It should be noted that the berberis plants are of a variety that will not grow higher than 18 inches. This is to ensure that people sitting on the benches have an unrestricted view over the plants to the rest of the Arboretum. Although the Brigade is a Church of England organisation its Memorial Garden is intended to be a place where people of other Christian denominations and other faiths will feel comfortable and welcome. We feel honoured to have been allocated such a wonderful location, which we see as an extension to the Chapel, effectively its churchyard, where people can sit to relax and contemplate in the normally peaceful surroundings.

The Brigade is grateful to its many sponsors without whom the Brigade Memorial Garden would never have been created.

In recent years, the Brigade has held its own annual Service of Remembrance in the Millennium Chapel and in the Brigade Memorial Garden where wreaths are laid to honour the fallen. Those members of the Brigade family who have passed away in the preceding twelve months are also remembered by the reading of names being added to the Roll of Remembrance. This service takes place on the nearest Saturday to 11th November, which is the anniversary of the opening of the first Brigade Company at St Andrew's Fulham in 1891.

The fun starts here

The Fun Starts Here

The CLCGB is split into 4 sections, the Martins, The Y Team, JTC and the Seniors.

The Martins (for 5-7 year olds)

The Martins is all about developing self-confidence, building friendships, learning new things and having fun. Get your hands dirty with arts and crafts and try out cooking. There are plenty of exciting things for you to do such as:

• Go on outings and visits

• Stories, games, activities, arts and crafts

• Earn badges and awards

• Overnight sleepovers

“We play games, we celebrate things, we write in our books, we play on the computer, we do painting…” Mathew, aged 6.

The Y Team (for 7-10 year olds)

In the Y Team you get new challenges through special events, day trips, camps and holidays. You learn new hobbies, explore other cultures and go on outdoor adventures. The Y Team are about Discovering, Exploring, Helping and Doing

You can earn new activity badges and experience new adventures such as:

• Go on camp with your friends

• Start to learn a musical instrument

• Go on trips such as rock climbing and kayaking

“It feels nice to be part of a group who help each other and are friendly. It makes me feel special.” Maddison, aged 10.

The JTC (for 10-13 year olds)

JTC stands for “Jump to the Challenge”. There are four different sections called Being, Building, Believing and Belonging. You and your friends have more choice in the activities you do. You can get involved in sports, adventures, trips out and helping others.

You can also now:

• Play and march with the National Band. (Most years the National Band play in concerts overseas!)

• Take part in other national events such football and netball competitions

What Is The CLCGB?

What is The Brigade?

The Church Lads' and Church Girls' Brigade (CLCGB), often referred to as 'The Brigade', is The Anglican Churches own uniformed youth organisation: welcoming children and young people of all faiths and none. This organisation has a lot of history and, for over 125 years, The Brigade has been fulfilling its object to extend the kingdom of Christ among lads and girls'.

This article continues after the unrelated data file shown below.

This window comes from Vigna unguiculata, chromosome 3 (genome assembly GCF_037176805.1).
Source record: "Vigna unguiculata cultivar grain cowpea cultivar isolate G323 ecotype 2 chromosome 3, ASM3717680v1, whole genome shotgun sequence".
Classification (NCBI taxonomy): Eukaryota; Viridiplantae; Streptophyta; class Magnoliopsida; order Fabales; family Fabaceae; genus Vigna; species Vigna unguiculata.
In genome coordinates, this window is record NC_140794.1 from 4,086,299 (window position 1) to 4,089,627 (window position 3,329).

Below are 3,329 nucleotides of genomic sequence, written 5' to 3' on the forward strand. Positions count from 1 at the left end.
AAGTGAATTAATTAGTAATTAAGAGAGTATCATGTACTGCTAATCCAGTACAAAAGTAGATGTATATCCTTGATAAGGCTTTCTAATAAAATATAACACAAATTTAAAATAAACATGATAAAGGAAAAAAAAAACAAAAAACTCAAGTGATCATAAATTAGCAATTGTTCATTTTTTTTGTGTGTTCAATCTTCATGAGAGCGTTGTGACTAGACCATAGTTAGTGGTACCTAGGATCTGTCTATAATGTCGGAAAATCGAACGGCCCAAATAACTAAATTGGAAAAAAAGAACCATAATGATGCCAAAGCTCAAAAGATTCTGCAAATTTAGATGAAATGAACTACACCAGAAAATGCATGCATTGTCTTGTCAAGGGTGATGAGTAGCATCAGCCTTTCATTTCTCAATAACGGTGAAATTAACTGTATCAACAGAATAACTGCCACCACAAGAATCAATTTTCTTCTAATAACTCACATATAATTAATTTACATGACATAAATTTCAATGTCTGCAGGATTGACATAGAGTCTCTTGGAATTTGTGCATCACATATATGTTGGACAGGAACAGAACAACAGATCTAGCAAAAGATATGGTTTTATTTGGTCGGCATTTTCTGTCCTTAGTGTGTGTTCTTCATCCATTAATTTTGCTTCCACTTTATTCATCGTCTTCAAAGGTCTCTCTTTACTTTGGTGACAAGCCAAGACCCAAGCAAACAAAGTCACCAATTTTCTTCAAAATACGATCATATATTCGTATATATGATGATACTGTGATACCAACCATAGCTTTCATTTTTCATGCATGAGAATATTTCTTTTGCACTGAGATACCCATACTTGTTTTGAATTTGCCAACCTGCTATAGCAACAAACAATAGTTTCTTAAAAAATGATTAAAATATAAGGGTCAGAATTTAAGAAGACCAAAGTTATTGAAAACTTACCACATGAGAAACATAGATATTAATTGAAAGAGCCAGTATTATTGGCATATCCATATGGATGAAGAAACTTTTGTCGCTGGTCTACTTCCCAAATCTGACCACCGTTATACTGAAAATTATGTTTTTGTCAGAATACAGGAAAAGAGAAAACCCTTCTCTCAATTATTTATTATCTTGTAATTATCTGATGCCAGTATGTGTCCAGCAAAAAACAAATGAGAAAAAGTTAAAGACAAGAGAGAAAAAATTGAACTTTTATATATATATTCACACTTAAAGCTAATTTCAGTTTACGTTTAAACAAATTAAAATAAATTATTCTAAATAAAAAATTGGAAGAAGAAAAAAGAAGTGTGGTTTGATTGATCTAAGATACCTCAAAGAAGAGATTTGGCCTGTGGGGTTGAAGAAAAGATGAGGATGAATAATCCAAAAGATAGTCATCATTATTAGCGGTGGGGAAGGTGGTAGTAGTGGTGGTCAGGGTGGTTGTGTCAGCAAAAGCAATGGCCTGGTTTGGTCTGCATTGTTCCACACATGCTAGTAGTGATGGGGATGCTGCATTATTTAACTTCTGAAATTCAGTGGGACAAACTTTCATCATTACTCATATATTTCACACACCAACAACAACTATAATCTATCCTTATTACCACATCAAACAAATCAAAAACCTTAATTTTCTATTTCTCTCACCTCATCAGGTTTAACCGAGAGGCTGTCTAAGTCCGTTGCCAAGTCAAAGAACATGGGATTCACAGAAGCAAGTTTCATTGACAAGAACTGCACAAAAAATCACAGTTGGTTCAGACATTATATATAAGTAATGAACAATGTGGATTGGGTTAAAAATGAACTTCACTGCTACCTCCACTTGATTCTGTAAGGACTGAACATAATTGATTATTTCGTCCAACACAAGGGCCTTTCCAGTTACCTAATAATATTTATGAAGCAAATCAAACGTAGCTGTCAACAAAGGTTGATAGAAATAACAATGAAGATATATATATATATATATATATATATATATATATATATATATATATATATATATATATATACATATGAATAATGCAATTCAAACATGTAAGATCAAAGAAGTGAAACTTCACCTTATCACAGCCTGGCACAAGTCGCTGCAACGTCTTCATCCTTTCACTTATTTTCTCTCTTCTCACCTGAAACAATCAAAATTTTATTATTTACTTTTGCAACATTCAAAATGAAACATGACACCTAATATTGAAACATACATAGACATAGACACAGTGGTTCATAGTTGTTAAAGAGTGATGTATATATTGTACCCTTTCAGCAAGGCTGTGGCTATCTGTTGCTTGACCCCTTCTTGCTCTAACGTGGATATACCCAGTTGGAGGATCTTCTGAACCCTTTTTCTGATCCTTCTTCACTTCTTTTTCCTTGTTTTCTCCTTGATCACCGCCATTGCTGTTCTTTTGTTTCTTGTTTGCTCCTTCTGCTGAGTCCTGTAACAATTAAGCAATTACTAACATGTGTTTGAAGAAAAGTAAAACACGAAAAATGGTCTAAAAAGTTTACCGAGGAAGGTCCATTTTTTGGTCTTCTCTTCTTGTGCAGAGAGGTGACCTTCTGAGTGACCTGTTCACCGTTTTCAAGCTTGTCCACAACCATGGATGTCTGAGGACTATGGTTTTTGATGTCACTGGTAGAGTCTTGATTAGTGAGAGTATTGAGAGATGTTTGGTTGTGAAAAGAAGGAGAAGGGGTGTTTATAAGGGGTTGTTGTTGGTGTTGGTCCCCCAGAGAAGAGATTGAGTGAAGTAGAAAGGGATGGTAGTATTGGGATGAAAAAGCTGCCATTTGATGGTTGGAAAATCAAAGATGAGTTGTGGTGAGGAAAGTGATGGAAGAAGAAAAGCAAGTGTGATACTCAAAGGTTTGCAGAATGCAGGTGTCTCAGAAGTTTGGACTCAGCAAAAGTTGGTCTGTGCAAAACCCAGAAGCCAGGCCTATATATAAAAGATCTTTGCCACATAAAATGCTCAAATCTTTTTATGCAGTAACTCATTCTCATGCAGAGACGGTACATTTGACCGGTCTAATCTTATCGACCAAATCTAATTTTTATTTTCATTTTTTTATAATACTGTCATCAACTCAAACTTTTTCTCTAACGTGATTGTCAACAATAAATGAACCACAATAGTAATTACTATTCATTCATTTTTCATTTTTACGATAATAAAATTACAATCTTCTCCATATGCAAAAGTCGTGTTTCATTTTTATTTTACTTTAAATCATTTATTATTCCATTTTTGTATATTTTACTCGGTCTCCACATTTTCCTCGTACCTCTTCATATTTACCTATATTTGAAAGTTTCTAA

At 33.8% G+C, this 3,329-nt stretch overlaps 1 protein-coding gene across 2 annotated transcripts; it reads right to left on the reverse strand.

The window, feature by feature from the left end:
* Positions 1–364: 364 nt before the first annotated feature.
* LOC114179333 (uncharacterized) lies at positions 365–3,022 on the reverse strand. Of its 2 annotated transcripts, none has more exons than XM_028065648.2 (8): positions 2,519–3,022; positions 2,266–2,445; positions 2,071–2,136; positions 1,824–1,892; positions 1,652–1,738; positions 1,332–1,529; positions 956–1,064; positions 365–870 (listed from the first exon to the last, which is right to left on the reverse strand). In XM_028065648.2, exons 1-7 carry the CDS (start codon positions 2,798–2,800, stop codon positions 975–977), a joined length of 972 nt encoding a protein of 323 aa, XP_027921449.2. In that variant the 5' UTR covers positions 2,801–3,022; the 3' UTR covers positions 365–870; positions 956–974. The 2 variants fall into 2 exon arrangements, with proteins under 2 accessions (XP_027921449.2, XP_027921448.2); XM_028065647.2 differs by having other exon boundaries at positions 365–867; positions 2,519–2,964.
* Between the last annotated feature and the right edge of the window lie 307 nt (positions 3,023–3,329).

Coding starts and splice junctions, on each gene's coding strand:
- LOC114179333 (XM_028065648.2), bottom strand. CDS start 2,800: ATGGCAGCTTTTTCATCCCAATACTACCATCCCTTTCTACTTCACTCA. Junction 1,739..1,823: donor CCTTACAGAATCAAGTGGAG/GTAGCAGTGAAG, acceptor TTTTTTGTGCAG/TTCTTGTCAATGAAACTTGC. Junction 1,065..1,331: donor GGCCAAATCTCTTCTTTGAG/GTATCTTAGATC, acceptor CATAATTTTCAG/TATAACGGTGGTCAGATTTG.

What is the aim of The Brigade?

Throughout the country young people and children are continuing to enjoy fun, faith, fellowship and, through The Brigade, are learning to be better equipped to cope with the demands that society places upon them. The Brigade creates a caring and safe environment in which friendships between young people and children and adults can be established and helps young people and children to grow in confidence, develop their skills and abilities enabling them to work together and show care and concern for others. We encourage young people and children to explore their spirituality and respond to the Christian faith, and to develop their moral values and a respect for the environment. More details on our aims and objectives can be found here.

Who can join The Brigade?

The Brigade caters for many different age groups. These different age groups are known as 'Sections' and each has a different name. The Martins, named after St. Martin of Tours, is for children aged between 5 and 7 years. The Y Team is for children aged between 7 and 10 years and The JTC is for those aged between 10 and 13. From the age of 13 up until 21, members can join The Seniors.

Although The Brigade is a youth organisation, this does not excluded adults and those older than 21 from joining. Parents or volunteers wanting to become Leaders or Young leaders are always welcomed. We also have the Historical Group as well as National Band and National Choir.

How is The Brigade structured?

Groups within The Brigade are known as 'Companies'.  At least three (but no more than seven) Companies make up a 'Battalion' and multiple Battalions make up a 'Regiment'. Battalions and Regiments are associated with Dioceses. A Diocese is a geographical area over which a bishop has control. The Brigade is governed by The Brigade Council, who are responsible for the overall running of The Brigade. Members of The Brigade Council are often elected, although some are appointed. Staff of The Brigade National Headquarters are also members of The Brigade Council.

How do I join The Brigade?

Firstly, why not see if there is a Brigade Company in your area? Click here to Find A Company Near You. If there is not a Company near you, and you are interested in setting one up, then please contact one of our Development Workers.